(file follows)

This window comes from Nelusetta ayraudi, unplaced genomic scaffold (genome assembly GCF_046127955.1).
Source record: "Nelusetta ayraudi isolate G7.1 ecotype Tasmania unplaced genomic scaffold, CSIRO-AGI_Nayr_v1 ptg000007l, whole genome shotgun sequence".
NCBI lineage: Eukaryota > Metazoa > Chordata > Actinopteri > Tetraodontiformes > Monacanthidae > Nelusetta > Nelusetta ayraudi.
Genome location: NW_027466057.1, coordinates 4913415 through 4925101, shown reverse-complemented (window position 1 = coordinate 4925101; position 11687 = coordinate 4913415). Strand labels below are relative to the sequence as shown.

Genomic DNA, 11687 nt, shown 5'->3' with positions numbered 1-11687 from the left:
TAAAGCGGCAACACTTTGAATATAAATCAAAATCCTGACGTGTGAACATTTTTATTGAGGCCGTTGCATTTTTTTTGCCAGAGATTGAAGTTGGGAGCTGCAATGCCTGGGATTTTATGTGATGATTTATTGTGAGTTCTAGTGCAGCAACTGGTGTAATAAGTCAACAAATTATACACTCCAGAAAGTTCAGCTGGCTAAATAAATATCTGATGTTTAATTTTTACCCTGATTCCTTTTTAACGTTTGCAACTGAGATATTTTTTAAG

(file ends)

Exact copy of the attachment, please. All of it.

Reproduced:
This window comes from Nelusetta ayraudi, unplaced genomic scaffold (genome assembly GCF_046127955.1).
Source record: "Nelusetta ayraudi isolate G7.1 ecotype Tasmania unplaced genomic scaffold, CSIRO-AGI_Nayr_v1 ptg000007l, whole genome shotgun sequence".
NCBI lineage: Eukaryota > Metazoa > Chordata > Actinopteri > Tetraodontiformes > Monacanthidae > Nelusetta > Nelusetta ayraudi.
Genome location: NW_027466057.1, coordinates 4913415 through 4925101, shown reverse-complemented (window position 1 = coordinate 4925101; position 11687 = coordinate 4913415). Strand labels below are relative to the sequence as shown.

Genomic DNA, 11687 nt, shown 5'->3' with positions numbered 1-11687 from the left:
TAAAGCGGCAACACTTTGAATATAAATCAAAATCCTGACGTGTGAACATTTTTATTGAGGCCGTTGCATTTTTTTTGCCAGAGATTGAAGTTGGGAGCTGCAATGCCTGGGATTTTATGTGATGATTTATTGTGAGTTCTAGTGCAGCAACTGGTGTAATAAGTCAACAAATTATACACTCCAGAAAGTTCAGCTGGCTAAATAAATATCTGATGTTTAATTTTTACCCTGATTCCTTTTTAACGTTTGCAACTGAGATATTTTTTAAG